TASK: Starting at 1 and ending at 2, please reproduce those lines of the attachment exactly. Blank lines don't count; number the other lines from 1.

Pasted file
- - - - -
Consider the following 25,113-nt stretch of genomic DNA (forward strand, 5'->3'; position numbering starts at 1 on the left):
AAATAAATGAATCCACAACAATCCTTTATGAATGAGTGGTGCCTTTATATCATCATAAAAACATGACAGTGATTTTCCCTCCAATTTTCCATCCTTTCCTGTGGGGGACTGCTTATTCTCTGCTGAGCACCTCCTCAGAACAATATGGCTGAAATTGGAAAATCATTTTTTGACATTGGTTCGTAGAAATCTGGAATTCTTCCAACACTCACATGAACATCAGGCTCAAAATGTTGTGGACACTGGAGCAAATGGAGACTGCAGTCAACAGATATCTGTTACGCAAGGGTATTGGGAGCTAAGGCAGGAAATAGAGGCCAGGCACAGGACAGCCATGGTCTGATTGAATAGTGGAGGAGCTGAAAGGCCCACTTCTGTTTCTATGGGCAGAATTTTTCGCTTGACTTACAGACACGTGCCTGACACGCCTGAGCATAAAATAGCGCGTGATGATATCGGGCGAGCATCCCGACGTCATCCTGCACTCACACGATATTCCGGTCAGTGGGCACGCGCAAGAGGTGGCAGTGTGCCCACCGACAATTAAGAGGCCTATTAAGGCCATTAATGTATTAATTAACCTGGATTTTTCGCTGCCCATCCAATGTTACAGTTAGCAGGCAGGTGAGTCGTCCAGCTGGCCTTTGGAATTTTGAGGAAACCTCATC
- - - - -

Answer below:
Consider the following 25,113-nt stretch of genomic DNA (forward strand, 5'->3'; position numbering starts at 1 on the left):
AAATAAATGAATCCACAACAATCCTTTATGAATGAGTGGTGCCTTTATATCATCATAAAAACATGACAGTGATTTTCCCTCCAATTTTCCATCCTTTCCTGTGGGGGACTGCTTATTCTCTGCTGAGCACCTCCTCAGAACAATATGGCTGAAATTGGAAAATCATTTTTTGACATTGGTTCGTAGAAATCTGGAATTCTTCCAACACTCACATGAACATCAGGCTCAAAATGTTGTGGACACTGGAGCAAATGGAGACTGCAGTCAACAGATATCTGTTACGCAAGGGTATTGGGAGCTAAGGCAGGAAATAGAGGCCAGGCACAGGACAGCCATGGTCTGATTGAATAGTGGAGGAGCTGAAAGGCCCACTTCTGTTTCTATGGGCAGAATTTTTCGCTTGACTTACAGACACGTGCCTGACACGCCTGAGCATAAAATAGCGCGTGATGATATCGGGCGAGCATCCCGACGTCATCCTGCACTCACACGATATTCCGGTCAGTGGGCACGCGCAAGAGGTGGCAGTGTGCCCACCGACAATTAAGAGGCCTATTAAGGCCATTAATGTATTAATTAACCTGGATTTTTCGCTGCCCATCCAATGTTACAGTTAGCAGGCAGGTGAGTCGTCCAGCTGGCCTTTGGAATTTTGAGGAAACCTCATC